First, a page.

“A bowl of pozole, with its colorful elements of yellow hominy, emerald cilantro flecks and white onion pieces, can look as if it has been dusted with fiesta confetti. And that’s entirely appropriate. The rib-sticking Mexican stew stars at festivities including quinceañeras and New Year’s celebrations.
‘Pozole is a party dish,’ says Pati Jinich, the locally based, Mexico City-born PBS personality and chef at the Mexican Cultural Institute. ‘It’s partially because it takes a long time to make, and it can feed a crowd.’ She and her husband even served it at their wedding…”
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Red pozole, or Pozole Rojo, Jalisco style, has been my favorite pozole of all time. It is bold and gorgeous in every possible way. I am so attached to it, we even served it at our wedding.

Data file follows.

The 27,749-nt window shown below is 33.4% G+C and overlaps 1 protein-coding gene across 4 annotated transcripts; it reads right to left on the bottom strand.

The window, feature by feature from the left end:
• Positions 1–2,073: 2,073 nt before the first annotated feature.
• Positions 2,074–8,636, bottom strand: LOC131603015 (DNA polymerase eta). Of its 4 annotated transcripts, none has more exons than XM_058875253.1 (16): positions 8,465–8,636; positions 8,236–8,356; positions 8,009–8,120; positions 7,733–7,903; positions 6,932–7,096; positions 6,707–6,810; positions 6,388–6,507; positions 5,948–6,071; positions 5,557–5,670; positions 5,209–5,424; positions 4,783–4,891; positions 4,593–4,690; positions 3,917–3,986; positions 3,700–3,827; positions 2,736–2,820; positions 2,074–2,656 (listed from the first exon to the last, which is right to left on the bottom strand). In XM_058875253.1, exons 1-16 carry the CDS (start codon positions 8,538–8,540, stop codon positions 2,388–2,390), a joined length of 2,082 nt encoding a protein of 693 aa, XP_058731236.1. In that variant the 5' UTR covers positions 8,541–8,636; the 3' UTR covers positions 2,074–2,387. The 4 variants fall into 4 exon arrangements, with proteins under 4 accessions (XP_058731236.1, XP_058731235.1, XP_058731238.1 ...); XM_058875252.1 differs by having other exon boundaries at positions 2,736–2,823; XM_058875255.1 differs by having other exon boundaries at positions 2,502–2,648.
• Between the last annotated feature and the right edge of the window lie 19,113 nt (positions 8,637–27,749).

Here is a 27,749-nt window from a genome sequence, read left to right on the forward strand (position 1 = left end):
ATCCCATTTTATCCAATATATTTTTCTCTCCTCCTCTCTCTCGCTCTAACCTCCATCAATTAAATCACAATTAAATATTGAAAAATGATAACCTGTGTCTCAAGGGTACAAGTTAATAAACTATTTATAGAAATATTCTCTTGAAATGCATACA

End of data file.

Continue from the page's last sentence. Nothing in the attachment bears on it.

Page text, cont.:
For decades now, I’ve refused to replace it with another… And then, I tried a unique green version, Pozole Verde, Guerrero style. It has not surpassed my Pozole Rojo, but it is attempting to tie with it at my table. And that is a lot to say.
Treasured all around Mexico, pozole has many variations, mainly green, red and white. Each distinct and beautiful, and coincidentally, represent the colors of the Mexican flag. Since September is the month of Mexican independence and The Day of El Grito is just around the corner, there is no excuse not to find an excuse to celebrate! And in my mental Mexican dictionary, pozole equals celebration.
Continue reading Pozole: Try It Green!